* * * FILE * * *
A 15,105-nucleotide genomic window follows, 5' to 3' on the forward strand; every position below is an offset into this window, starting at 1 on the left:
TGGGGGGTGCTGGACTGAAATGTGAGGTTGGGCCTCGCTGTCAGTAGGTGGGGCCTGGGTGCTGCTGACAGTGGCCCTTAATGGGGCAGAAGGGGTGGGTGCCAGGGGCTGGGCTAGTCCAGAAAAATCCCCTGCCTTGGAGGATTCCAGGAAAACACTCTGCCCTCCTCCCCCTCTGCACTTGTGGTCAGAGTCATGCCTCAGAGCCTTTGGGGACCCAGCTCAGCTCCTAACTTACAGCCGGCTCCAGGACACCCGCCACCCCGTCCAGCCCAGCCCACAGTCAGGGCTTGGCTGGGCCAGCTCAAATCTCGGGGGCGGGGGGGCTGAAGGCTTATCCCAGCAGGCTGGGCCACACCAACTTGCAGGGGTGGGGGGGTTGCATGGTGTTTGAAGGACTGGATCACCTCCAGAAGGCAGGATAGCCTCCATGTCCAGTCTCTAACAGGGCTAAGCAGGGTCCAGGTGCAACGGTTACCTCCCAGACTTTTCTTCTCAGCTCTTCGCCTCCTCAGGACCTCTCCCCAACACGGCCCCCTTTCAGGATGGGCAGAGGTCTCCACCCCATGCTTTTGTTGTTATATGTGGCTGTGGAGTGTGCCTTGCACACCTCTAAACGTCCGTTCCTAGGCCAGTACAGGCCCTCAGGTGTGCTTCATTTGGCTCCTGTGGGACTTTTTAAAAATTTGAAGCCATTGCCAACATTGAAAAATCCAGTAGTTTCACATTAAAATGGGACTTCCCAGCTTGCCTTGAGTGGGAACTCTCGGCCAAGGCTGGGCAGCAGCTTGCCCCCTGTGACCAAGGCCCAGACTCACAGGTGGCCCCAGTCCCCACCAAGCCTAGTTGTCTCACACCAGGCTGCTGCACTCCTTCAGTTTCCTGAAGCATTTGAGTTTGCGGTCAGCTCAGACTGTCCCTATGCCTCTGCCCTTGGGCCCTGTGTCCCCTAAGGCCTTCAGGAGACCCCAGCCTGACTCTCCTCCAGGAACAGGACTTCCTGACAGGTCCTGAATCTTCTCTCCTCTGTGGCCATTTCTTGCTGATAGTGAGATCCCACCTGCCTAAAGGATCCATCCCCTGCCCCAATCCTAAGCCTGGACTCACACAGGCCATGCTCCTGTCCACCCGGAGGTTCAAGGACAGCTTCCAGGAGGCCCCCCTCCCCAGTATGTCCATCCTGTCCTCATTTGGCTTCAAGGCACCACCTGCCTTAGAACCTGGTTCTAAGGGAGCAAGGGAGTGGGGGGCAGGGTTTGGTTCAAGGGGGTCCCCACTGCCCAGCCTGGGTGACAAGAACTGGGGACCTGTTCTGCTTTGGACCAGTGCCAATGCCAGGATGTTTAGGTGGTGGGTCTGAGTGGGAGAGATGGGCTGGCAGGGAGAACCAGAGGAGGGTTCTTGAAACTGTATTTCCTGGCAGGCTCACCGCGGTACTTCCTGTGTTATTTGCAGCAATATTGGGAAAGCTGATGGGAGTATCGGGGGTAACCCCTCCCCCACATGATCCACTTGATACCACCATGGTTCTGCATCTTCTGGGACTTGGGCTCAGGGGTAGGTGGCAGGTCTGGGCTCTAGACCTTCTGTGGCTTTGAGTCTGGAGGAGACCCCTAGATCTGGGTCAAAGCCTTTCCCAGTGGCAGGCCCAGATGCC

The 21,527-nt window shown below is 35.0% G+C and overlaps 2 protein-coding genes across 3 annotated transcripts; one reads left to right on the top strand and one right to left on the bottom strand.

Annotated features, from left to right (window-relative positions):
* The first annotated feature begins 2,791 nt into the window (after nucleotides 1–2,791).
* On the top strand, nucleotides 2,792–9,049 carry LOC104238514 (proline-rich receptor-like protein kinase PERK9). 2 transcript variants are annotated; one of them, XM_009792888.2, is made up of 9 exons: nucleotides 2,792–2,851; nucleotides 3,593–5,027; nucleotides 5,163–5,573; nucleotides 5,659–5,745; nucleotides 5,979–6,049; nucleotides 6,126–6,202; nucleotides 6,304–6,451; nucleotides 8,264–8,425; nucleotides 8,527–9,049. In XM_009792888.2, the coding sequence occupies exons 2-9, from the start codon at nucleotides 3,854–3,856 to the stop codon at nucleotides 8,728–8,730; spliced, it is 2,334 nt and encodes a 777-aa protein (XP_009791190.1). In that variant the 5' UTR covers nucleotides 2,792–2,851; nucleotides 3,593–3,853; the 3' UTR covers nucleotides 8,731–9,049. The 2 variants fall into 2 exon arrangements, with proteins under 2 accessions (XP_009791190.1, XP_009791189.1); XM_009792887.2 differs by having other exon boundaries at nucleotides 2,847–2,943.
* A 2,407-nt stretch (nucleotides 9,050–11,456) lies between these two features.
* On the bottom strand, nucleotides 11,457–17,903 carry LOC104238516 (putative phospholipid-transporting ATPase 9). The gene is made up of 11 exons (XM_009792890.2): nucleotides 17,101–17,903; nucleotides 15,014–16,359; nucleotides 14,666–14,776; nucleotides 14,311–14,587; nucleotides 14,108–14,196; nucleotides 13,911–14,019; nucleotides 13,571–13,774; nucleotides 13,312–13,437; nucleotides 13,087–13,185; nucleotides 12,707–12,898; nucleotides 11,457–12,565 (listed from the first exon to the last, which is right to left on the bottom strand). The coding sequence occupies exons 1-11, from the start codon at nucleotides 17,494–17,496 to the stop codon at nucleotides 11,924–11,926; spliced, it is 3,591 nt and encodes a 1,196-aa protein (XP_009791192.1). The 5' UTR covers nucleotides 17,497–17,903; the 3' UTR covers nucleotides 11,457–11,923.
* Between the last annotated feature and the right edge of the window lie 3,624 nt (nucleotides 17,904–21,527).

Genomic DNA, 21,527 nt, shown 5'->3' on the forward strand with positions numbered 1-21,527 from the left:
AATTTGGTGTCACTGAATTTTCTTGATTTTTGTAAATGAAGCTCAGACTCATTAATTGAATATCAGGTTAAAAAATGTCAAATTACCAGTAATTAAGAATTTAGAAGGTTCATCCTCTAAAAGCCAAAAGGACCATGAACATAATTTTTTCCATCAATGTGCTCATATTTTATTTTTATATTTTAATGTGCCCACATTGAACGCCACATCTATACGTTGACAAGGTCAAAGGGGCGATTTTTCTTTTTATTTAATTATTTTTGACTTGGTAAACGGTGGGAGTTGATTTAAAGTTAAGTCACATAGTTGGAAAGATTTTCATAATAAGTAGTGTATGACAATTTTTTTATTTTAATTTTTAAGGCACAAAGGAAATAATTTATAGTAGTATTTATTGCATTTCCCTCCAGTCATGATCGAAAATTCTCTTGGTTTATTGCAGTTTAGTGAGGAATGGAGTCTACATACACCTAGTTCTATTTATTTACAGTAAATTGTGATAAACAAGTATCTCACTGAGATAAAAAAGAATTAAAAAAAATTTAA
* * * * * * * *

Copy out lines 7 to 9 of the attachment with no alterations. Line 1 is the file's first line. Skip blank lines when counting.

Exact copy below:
* A 2,407-nt stretch (nucleotides 9,050–11,456) lies between these two features.
* On the bottom strand, nucleotides 11,457–17,903 carry LOC104238516 (putative phospholipid-transporting ATPase 9). The gene is made up of 11 exons (XM_009792890.2): nucleotides 17,101–17,903; nucleotides 15,014–16,359; nucleotides 14,666–14,776; nucleotides 14,311–14,587; nucleotides 14,108–14,196; nucleotides 13,911–14,019; nucleotides 13,571–13,774; nucleotides 13,312–13,437; nucleotides 13,087–13,185; nucleotides 12,707–12,898; nucleotides 11,457–12,565 (listed from the first exon to the last, which is right to left on the bottom strand). The coding sequence occupies exons 1-11, from the start codon at nucleotides 17,494–17,496 to the stop codon at nucleotides 11,924–11,926; spliced, it is 3,591 nt and encodes a 1,196-aa protein (XP_009791192.1). The 5' UTR covers nucleotides 17,497–17,903; the 3' UTR covers nucleotides 11,457–11,923.
* Between the last annotated feature and the right edge of the window lie 3,624 nt (nucleotides 17,904–21,527).